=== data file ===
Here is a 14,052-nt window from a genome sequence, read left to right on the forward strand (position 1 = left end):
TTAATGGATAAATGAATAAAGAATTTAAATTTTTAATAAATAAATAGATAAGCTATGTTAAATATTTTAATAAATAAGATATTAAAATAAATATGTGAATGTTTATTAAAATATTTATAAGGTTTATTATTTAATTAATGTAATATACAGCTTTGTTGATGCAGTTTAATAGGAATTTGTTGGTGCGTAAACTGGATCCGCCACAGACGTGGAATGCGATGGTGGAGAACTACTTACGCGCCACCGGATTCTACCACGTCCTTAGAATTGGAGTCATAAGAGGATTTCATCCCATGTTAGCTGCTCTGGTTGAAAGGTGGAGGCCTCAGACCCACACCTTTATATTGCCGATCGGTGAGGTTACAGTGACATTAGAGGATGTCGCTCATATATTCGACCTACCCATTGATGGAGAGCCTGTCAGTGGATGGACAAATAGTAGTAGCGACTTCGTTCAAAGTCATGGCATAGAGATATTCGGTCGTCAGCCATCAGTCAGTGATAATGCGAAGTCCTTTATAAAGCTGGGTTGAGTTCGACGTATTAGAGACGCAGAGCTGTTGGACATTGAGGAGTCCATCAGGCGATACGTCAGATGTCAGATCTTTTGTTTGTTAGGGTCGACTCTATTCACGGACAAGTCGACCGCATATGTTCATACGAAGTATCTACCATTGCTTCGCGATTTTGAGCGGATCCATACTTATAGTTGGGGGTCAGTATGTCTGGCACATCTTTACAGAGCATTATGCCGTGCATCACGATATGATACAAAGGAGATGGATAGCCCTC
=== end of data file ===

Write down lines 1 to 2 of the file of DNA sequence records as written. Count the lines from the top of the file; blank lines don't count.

Here is a 14,052-nt window from a genome sequence, read left to right on the forward strand (position 1 = left end):
TTAATGGATAAATGAATAAAGAATTTAAATTTTTAATAAATAAATAGATAAGCTATGTTAAATATTTTAATAAATAAGATATTAAAATAAATATGTGAATGTTTATTAAAATATTTATAAGGTTTATTATTTAATTAATGTAATATACAGCTTTGTTGATGCAGTTTAATAGGAATTTGTTGGTGCGTAAACTGGATCCGCCACAGACGTGGAATGCGATGGTGGAGAACTACTTACGCGCCACCGGATTCTACCACGTCCTTAGAATTGGAGTCATAAGAGGATTTCATCCCATGTTAGCTGCTCTGGTTGAAAGGTGGAGGCCTCAGACCCACACCTTTATATTGCCGATCGGTGAGGTTACAGTGACATTAGAGGATGTCGCTCATATATTCGACCTACCCATTGATGGAGAGCCTGTCAGTGGATGGACAAATAGTAGTAGCGACTTCGTTCAAAGTCATGGCATAGAGATATTCGGTCGTCAGCCATCAGTCAGTGATAATGCGAAGTCCTTTATAAAGCTGGGTTGAGTTCGACGTATTAGAGACGCAGAGCTGTTGGACATTGAGGAGTCCATCAGGCGATACGTCAGATGTCAGATCTTTTGTTTGTTAGGGTCGACTCTATTCACGGACAAGTCGACCGCATATGTTCATACGAAGTATCTACCATTGCTTCGCGATTTTGAGCGGATCCATACTTATAGTTGGGGGTCAGTATGTCTGGCACATCTTTACAGAGCATTATGCCGTGCATCACGATATGATACAAAGGAGATGGATAGCCCTC